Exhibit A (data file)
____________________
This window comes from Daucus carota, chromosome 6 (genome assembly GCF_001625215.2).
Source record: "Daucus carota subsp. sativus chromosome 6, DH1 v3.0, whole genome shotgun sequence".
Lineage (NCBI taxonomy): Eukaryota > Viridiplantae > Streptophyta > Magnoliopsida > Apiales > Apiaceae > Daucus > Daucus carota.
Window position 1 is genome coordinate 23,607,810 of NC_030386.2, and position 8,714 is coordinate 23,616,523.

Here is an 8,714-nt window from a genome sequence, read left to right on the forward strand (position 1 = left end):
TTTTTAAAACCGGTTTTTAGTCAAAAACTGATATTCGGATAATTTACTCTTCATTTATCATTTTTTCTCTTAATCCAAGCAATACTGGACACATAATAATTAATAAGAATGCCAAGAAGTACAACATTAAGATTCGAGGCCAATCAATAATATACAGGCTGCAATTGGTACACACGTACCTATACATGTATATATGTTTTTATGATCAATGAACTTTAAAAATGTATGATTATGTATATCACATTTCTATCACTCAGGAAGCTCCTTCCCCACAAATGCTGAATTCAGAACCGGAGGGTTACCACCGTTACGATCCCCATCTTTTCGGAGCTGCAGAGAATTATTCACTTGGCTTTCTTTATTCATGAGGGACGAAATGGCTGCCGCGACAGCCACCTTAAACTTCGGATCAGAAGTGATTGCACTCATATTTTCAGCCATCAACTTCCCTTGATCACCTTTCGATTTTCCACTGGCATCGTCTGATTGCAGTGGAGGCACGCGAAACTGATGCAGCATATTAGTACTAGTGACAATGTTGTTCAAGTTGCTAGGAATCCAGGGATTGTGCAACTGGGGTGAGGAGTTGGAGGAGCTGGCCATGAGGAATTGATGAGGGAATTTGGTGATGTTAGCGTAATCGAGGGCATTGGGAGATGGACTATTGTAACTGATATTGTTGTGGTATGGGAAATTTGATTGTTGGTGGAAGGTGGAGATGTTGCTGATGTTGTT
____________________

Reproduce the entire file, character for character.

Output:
This window comes from Daucus carota, chromosome 6 (genome assembly GCF_001625215.2).
Source record: "Daucus carota subsp. sativus chromosome 6, DH1 v3.0, whole genome shotgun sequence".
Lineage (NCBI taxonomy): Eukaryota > Viridiplantae > Streptophyta > Magnoliopsida > Apiales > Apiaceae > Daucus > Daucus carota.
Window position 1 is genome coordinate 23,607,810 of NC_030386.2, and position 8,714 is coordinate 23,616,523.

Here is an 8,714-nt window from a genome sequence, read left to right on the forward strand (position 1 = left end):
TTTTTAAAACCGGTTTTTAGTCAAAAACTGATATTCGGATAATTTACTCTTCATTTATCATTTTTTCTCTTAATCCAAGCAATACTGGACACATAATAATTAATAAGAATGCCAAGAAGTACAACATTAAGATTCGAGGCCAATCAATAATATACAGGCTGCAATTGGTACACACGTACCTATACATGTATATATGTTTTTATGATCAATGAACTTTAAAAATGTATGATTATGTATATCACATTTCTATCACTCAGGAAGCTCCTTCCCCACAAATGCTGAATTCAGAACCGGAGGGTTACCACCGTTACGATCCCCATCTTTTCGGAGCTGCAGAGAATTATTCACTTGGCTTTCTTTATTCATGAGGGACGAAATGGCTGCCGCGACAGCCACCTTAAACTTCGGATCAGAAGTGATTGCACTCATATTTTCAGCCATCAACTTCCCTTGATCACCTTTCGATTTTCCACTGGCATCGTCTGATTGCAGTGGAGGCACGCGAAACTGATGCAGCATATTAGTACTAGTGACAATGTTGTTCAAGTTGCTAGGAATCCAGGGATTGTGCAACTGGGGTGAGGAGTTGGAGGAGCTGGCCATGAGGAATTGATGAGGGAATTTGGTGATGTTAGCGTAATCGAGGGCATTGGGAGATGGACTATTGTAACTGATATTGTTGTGGTATGGGAAATTTGATTGTTGGTGGAAGGTGGAGATGTTGCTGATGTTGTT